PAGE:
Scat (which has the unusual distinction of having been premiered in a prison) is yet another manifestation of Thomas' long-term study of jazz music. As its title implies, the five players involved are treated like instrumental counterparts of scat singers as they wrap themselves around their highly mobile, often angular melodic lines. Once past the bold, ceremonial opening, the mood grows more jovial, even mischievous, as the capricious music strides, bounces and gambols through its taut 6-minute frame.

— Paul Pellay

 

SEATING ARRANGEMENT:

Selected Reviews

John von Rhein, Chicago Tribune, 13 January 2013 "Augusta Read Thomas, the 16th luminary to hold the title University Professor at the U. of C., [was] represented by two works.  Thomas' Passion Prayers (1999) and her more recent Scat (2007) were good foils for each other, in several respects.

"Passion Prayers set the intense, lyrical musings of Pacifica cellist Brandon Vamos within an instrumental fabric for six strings, woodwinds, piano, harp and percussion that was by turns restless, spiky, agitated and shimmering. The cellist dispatched his part with impassioned dedication.

"Per its title, Scat (for flute, violin, viola, cello and piano) inverts the technique whereby jazz singers imitate instruments either wordlessly or with random or nonsense syllables. The reverse role-play has the instrumentalists bouncing quirky rhythmic riffs off one another, an effect the composer likens to that of a stone skipping across a watery surface. Its six tightly-coiled minutes distill the percolating energy of jazz without actually being jazz. The performance was electric."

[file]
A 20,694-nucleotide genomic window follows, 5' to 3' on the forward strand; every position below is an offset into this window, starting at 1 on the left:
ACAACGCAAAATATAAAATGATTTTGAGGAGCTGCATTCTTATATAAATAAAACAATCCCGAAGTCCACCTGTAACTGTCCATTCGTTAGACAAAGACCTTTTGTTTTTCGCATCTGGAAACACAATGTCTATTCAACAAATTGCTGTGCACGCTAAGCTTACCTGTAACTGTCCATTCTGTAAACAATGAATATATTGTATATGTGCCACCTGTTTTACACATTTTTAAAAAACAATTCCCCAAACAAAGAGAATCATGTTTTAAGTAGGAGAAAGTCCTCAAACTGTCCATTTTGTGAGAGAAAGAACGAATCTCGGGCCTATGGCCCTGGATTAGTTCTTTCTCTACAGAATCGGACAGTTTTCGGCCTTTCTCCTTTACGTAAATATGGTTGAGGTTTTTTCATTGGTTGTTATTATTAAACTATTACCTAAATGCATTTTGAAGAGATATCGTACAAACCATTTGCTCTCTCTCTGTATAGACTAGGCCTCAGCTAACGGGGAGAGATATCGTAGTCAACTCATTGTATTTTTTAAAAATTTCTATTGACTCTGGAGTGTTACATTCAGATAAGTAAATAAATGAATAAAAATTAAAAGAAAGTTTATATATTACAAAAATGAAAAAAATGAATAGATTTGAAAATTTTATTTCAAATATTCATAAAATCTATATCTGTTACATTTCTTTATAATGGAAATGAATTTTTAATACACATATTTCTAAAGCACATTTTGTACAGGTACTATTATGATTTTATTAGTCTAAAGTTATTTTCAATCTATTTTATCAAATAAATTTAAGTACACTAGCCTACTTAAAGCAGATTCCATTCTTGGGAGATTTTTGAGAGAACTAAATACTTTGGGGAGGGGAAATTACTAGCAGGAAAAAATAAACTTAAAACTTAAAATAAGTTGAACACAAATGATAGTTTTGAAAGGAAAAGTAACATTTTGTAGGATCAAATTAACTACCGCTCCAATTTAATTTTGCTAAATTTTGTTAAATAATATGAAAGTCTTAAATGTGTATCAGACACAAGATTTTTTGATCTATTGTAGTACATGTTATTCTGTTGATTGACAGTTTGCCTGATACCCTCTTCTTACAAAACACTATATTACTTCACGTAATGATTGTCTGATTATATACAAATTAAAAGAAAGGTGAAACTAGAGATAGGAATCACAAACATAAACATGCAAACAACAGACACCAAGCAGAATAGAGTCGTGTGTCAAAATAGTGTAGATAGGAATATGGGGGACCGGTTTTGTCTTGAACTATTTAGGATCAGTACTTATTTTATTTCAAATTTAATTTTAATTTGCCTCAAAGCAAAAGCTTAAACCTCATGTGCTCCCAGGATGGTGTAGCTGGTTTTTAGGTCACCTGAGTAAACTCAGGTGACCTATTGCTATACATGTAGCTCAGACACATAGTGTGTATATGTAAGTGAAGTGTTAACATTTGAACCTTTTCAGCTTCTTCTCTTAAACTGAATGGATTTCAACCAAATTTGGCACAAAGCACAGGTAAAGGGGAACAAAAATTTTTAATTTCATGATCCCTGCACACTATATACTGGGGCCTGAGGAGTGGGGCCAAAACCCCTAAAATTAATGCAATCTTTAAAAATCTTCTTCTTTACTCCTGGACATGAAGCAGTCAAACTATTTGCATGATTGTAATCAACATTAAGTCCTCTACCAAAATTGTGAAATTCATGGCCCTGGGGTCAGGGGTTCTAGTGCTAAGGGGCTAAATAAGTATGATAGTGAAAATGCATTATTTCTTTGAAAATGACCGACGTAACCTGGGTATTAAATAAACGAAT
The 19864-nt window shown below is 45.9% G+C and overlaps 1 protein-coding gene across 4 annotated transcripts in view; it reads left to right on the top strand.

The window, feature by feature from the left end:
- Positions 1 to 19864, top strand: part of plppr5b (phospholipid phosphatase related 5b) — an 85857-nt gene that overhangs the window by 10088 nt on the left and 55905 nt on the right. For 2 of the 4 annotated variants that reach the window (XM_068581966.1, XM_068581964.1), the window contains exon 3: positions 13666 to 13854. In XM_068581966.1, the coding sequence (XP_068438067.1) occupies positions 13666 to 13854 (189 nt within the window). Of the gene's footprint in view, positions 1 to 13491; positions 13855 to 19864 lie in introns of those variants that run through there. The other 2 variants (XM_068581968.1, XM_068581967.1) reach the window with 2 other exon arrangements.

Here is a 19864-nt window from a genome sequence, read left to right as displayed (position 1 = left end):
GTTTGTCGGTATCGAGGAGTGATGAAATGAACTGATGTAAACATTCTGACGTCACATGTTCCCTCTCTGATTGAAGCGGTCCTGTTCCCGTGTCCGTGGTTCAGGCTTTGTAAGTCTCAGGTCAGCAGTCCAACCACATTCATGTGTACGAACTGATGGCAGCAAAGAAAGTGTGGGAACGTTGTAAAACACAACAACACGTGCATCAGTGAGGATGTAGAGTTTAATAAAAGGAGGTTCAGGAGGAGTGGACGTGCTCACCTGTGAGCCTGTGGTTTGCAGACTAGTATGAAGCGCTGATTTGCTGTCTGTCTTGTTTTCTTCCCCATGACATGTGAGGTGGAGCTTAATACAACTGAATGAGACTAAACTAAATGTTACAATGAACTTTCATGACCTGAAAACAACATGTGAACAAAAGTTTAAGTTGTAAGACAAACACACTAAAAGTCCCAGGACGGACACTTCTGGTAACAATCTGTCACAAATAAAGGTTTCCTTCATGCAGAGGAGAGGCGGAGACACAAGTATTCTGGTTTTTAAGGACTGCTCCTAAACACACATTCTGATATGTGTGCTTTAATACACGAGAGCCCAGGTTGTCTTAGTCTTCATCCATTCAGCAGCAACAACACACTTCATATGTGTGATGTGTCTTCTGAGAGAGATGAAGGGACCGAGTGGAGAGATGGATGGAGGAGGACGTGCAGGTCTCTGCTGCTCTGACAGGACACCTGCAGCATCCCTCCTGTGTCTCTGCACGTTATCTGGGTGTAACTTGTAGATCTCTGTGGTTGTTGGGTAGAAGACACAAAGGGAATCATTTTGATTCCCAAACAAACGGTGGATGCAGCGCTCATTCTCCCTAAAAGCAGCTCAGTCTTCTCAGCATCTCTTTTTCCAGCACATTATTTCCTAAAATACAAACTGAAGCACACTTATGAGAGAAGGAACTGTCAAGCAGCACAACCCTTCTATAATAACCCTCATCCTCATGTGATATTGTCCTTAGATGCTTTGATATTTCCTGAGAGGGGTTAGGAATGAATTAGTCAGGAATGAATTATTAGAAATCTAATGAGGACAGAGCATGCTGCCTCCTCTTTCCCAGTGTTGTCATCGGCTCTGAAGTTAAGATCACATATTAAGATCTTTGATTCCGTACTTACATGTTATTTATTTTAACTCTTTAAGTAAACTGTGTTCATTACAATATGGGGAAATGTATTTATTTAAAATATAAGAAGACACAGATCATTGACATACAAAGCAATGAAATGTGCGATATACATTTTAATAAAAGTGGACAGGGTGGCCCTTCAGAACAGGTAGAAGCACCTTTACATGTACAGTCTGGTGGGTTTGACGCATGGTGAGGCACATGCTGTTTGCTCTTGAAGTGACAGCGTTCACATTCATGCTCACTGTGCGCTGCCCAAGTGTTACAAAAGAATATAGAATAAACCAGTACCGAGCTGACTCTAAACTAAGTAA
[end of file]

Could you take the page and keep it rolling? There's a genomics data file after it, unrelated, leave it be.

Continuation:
David Weininger, Boston Globe, 9 November 2007 An A-list composer, an off-the-beaten-track premiere

"The Chicago-based composer Augusta Read Thomas writes precisely calibrated music of refined beauty. Her works are in the repertory of several A-list players and ensembles, including the cellist Matt Haimovitz, the Chicago Symphony Orchestra, and the chorus Chanticleer. The Boston Symphony Orchestra is scheduled to premiere a new piece of hers next season.

"Her latest work is the chamber piece Scat, composed for the Walden Chamber Players. And it's having its official world premiere Sunday morning at a pretty non-A-list site: the Hampshire Jail and House of Correction in Northampton. By now it's become common to hear classical music in lounges and bars, but even by those standards, having a premiere in a prison is a distinctly atypical gambit.